At first read, I thought my colleague Matt Welch had done a funny job of paraphrasing the celebrity doucheblogs over at The Huffington Post (see below). But just so there's no confusion: Those are actually direct quotes from the various supergeniuses themselves.
Like sniffing glue, baiting bears, and the initial season of The Osbournes, The Huffington Post is great fun for a while, but I suspect we'll all be tired of it by this time next week. So it's worth getting in all the commentary on it we can stand before we go back to pushing needles in our eyes.
La Huff was on CNN's Reliable Sources this past Sunday, yapping about the essential public service her site bravely provides. The Wash Post's Howard Kurtz ran down the list of Huff Compost contribs and noted that the Larry Davids, Bill Mahers, and Walter Cronkites of the world "don't need an online forum, they've got TV shows and columns and access to the media…you are giving voice to people who are already famous." To which AH said:
I believe the blogosphere is so important, it is changing the way we receive information so dramatically that I wanted to make sure that those people, who, as you say, have other platforms, would also have an online platform, because the truth is even though they could probably all write a column and send it to "The New York Times," the chances are they would not do that. They are busy, they have other things to do, but they can blog a thought that they have, a reaction to something that is happening. They can express a passion, because that is the beauty of blogging.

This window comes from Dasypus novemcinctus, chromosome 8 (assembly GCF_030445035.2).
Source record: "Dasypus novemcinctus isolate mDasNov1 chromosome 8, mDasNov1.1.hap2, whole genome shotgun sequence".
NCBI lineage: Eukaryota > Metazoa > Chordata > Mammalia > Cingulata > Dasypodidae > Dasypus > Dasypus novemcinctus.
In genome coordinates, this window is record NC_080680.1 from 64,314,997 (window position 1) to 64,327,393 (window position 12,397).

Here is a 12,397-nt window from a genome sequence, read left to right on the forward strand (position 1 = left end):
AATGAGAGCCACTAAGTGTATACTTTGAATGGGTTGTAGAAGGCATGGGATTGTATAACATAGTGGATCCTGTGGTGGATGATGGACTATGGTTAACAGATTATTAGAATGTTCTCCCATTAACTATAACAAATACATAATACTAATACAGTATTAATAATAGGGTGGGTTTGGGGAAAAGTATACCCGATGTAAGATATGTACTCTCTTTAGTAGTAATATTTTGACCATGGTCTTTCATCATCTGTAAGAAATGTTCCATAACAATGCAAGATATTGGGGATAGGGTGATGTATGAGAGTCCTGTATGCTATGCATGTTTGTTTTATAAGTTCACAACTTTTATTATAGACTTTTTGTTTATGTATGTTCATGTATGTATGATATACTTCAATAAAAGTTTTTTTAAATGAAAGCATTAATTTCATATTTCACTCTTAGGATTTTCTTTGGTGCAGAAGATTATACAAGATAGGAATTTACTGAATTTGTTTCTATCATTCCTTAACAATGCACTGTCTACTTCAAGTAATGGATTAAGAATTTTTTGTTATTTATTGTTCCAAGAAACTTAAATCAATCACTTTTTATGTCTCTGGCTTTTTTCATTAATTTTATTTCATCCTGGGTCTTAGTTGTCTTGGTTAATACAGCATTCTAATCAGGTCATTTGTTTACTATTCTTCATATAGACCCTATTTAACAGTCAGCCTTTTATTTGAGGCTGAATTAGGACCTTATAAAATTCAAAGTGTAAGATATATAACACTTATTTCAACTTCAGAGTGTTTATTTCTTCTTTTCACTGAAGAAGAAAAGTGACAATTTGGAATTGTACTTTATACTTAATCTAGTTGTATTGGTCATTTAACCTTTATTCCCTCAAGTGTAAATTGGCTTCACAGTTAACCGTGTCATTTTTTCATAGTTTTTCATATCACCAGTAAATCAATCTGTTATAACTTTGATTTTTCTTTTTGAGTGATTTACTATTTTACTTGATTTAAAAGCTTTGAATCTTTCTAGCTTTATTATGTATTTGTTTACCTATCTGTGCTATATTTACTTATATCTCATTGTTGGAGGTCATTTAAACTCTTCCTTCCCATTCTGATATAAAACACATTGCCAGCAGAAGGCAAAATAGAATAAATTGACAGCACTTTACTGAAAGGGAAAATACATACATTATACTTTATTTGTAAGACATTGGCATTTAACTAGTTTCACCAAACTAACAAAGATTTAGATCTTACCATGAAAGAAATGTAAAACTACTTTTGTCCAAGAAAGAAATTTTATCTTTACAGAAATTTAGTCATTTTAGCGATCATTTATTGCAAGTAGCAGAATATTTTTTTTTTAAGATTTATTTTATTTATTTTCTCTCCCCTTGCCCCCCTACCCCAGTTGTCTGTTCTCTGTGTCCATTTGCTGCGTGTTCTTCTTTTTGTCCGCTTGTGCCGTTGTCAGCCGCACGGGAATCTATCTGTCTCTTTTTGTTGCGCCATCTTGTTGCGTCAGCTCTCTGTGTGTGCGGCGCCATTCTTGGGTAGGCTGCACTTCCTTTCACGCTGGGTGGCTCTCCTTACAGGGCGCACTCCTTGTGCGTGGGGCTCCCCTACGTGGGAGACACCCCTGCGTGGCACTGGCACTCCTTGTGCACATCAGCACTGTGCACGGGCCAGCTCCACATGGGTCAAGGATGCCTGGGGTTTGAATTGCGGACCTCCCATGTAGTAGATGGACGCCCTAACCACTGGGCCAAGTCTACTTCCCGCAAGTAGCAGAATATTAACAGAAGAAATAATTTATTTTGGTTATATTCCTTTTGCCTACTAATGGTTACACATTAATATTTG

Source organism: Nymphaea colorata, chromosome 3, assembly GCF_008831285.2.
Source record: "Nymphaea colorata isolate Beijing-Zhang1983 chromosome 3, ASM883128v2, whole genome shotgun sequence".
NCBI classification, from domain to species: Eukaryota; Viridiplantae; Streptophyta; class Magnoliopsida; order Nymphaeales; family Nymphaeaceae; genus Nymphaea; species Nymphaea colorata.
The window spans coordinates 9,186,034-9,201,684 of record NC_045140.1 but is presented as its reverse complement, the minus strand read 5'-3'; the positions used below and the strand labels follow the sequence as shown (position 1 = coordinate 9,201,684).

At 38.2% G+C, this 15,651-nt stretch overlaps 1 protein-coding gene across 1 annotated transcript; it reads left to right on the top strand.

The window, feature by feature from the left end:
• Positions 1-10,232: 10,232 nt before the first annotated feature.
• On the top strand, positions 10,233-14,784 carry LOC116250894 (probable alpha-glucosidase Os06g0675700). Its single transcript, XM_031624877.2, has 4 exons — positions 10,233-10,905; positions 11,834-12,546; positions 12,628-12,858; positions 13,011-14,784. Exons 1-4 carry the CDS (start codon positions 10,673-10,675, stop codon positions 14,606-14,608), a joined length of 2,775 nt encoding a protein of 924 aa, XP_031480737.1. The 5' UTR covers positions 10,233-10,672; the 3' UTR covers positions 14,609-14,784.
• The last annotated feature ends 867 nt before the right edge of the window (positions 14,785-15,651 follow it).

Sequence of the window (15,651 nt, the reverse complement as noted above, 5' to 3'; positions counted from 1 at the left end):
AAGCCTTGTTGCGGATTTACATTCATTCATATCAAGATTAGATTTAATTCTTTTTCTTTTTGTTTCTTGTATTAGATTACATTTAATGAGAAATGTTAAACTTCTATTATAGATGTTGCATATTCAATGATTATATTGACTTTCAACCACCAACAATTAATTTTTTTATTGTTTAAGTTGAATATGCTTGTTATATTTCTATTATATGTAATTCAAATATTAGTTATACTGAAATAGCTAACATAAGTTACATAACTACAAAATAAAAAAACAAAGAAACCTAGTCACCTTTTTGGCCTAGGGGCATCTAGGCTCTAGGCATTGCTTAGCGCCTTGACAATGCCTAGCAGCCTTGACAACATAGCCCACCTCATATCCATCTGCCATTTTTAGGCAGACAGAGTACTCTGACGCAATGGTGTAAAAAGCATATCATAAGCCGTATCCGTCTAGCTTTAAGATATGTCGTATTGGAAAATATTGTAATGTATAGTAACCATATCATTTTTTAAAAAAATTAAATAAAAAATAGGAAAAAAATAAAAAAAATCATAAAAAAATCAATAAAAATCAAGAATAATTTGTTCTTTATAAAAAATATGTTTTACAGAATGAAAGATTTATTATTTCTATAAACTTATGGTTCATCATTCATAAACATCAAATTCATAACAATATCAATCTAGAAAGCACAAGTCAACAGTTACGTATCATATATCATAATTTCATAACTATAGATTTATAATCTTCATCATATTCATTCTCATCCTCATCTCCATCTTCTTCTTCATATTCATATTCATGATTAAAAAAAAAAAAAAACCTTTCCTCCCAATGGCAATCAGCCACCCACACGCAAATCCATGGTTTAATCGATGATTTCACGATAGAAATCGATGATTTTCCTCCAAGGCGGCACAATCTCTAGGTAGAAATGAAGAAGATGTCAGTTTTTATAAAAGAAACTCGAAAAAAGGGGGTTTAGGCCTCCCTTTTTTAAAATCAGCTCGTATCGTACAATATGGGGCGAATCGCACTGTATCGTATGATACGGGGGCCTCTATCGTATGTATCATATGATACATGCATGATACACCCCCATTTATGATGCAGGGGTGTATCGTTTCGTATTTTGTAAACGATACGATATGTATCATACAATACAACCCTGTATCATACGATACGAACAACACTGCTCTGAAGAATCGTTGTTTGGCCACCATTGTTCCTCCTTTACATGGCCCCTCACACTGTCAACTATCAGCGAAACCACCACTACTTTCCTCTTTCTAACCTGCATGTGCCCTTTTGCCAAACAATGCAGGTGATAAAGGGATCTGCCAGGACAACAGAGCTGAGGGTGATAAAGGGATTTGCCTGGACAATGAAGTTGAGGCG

Your thought doesn't have to have a beginning, a middle and an end. It can be put out there. Others respond. It can start a conversation and you can get on with the rest of your life.
Whole thing here.
Given the first week or so of material, I'm starting to believe that Huffington is actually a deep plant for the GOP, that she never actually changed her politics from her old Republican days, when she was playing Angela Lansbury to then-husband Michael Huffington's Laurence Harvey (perhaps Al Franken was the Frank Sinatra in the low-stakes Manchurian Candidate ripoff that was MH's thankfully short political career?). As Matt W suggests below, all you have to do is scan the site to realize that it reads like a red state parody of blue state jackassery, one that can only do damage to liberal causes worldwide.
Or maybe it's just the latest Andy Kauffman project.